And if you can't get representation, you are not going to have any chance to win in court. And justice should be blind. People should have an opportunity to go to court, particularly for economic distress. And we're seeing more and more of that.

So slashing funds to Legal Services is the wrong thing to do. It hurts the most vulnerable. It hurts the poorest.

There was a group that met out here in Statuary Hall, Come Pray With Me. And Come Pray With Me was saying that we need to have the values that religion has, and they should be a part of this Congress. Well, there should be a separation of church and State, no question about it. But there should be values that are in the Judeo-Christian heritage, which goes to the Muslim heritage, which is that we care about those who are at the bottom and we give them a hand up. And it's not the wealthy we care about, but the poor. We want to give them help.

This is the type of situation, with Legal Services, where we need to help people. And we need to call on the values that we've been taught from generation to generation and put them into effect, not just talk about them in Statuary Hall when the Christian Broadcasting Network is putting them on television, but put them into effect when we have an opportunity to act. And this Legal Services amendment is one where we have a chance to act because you are helping people who are in distress and need help and need fair, just opportunities that the Legal Services Corporation can provide.

I know these are tough budgetary times, but this is not the place to cut, and it's not the people to cut. So I would ask that we not do this.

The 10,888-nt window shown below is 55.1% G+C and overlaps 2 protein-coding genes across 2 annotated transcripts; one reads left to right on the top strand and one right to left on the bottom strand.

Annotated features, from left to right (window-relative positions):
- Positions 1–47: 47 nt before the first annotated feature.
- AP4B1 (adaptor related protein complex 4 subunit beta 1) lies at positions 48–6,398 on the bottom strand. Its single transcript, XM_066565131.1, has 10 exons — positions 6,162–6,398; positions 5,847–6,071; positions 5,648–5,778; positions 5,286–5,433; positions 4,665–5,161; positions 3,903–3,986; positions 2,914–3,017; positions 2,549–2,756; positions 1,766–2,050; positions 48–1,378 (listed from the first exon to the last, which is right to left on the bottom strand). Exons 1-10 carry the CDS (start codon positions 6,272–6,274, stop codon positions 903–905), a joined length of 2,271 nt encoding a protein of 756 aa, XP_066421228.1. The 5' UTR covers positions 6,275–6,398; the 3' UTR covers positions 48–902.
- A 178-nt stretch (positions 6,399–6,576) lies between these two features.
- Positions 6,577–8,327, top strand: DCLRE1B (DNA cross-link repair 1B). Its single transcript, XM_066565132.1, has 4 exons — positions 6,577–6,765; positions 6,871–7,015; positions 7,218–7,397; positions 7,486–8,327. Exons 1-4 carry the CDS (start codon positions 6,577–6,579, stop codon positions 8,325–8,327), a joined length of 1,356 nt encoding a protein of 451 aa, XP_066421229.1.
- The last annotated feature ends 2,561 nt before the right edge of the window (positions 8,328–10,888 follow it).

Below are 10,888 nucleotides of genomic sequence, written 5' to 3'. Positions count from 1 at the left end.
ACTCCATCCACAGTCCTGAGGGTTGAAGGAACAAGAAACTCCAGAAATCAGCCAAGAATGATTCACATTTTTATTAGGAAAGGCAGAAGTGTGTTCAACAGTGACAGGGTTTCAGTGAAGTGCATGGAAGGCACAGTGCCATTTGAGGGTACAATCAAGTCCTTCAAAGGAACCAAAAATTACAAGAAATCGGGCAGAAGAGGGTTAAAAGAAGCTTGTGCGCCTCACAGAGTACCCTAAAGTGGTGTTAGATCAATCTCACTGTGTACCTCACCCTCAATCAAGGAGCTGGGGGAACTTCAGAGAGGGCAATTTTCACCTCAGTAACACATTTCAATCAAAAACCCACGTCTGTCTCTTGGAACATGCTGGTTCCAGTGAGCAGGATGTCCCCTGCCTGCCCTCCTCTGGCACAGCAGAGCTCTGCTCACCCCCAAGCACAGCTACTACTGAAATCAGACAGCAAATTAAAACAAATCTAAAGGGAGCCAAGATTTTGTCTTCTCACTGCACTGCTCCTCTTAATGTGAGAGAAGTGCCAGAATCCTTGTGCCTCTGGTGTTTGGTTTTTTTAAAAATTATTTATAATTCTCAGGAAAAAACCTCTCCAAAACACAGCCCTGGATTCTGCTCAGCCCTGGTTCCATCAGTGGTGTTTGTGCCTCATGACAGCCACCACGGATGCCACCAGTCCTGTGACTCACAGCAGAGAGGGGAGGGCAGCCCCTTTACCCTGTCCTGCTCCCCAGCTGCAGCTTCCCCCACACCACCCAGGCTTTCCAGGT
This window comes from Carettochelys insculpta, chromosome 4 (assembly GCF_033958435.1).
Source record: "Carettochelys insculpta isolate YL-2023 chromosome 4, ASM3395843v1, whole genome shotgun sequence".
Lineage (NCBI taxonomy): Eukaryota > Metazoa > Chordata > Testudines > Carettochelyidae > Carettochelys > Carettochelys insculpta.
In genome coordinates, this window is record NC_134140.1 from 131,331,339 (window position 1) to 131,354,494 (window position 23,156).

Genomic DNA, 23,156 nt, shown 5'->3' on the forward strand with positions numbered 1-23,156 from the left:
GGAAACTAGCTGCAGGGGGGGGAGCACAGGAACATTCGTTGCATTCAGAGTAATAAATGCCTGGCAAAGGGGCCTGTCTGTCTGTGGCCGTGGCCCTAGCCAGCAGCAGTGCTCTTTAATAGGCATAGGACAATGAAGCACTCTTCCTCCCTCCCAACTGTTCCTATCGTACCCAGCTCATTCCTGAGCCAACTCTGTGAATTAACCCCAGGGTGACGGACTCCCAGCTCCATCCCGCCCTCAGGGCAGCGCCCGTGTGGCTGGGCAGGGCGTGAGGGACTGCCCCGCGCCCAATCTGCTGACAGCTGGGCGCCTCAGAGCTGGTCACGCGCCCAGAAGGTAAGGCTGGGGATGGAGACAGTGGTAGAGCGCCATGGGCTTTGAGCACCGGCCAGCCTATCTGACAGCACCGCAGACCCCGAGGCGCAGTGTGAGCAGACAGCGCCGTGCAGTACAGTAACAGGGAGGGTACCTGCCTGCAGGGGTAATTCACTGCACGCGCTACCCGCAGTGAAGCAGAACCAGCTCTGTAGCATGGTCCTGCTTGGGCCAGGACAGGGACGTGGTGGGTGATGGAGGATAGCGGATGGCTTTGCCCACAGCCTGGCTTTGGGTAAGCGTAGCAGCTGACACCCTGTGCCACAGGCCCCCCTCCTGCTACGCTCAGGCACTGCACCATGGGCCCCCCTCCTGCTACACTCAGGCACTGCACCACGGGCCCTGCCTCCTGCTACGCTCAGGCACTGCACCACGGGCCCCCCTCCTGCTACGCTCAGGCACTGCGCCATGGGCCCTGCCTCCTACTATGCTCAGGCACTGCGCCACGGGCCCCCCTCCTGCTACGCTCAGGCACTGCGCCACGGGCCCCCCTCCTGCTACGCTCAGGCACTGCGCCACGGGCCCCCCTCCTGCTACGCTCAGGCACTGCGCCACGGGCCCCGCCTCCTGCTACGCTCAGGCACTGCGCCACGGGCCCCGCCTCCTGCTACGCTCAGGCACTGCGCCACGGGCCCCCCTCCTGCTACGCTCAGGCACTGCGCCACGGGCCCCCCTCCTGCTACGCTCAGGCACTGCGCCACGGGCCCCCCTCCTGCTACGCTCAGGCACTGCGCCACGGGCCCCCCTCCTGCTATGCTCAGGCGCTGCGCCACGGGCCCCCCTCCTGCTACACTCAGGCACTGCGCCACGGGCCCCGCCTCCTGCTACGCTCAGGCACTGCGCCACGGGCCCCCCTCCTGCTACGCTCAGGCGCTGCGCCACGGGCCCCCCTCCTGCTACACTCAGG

Mr. COHEN. Do you know if the Marine Mammal Commission has anything to do at all with the dolphins that help us in security, that they get these sonars attached to them and they do a lot of security work for us? Isn't this what they do?

Mr. BROUN of Georgia. Will the gentleman yield?

Mr. COHEN. I yield to the gentleman.

Mr. BROUN of Georgia. They study marine mammals. I think probably you're correct on that, but I'm not certain.

Mr. COHEN. So the dolphins that they train and that they study save us in the way of security and they do jobs that humans don't have to do, so they save human lives. And you're talking about $200,000 and the cost of one SEAL. To me, a SEAL in the United States Navy is worth a lot more than $200,000. I would rather those dolphins be understood and trained and be able to do that security work and save us. They are marine drones and they are protecting our country and saving human lives. That's why I say this is penny wise and pound foolish

Mr. BROUN of Georgia. Will the gentleman yield?

Mr. COHEN. I yield to the gentleman.

Mr. BROUN of Georgia. I appreciate the gentleman's comments. Certainly, the Navy SEALs are important, and so are the dolphins. What this is going to do is just cut expenses and salaries of the Commission itself. So it doesn't reduce the funding of the dolphin program. Certainly, there are some things that the Marine Mammal Commission can continue doing. This is not going to hurt those programs.

So I urge the adoption of my amendment.

Mr. COHEN. I thank the gentleman for his response, and I yield back the balance of my time.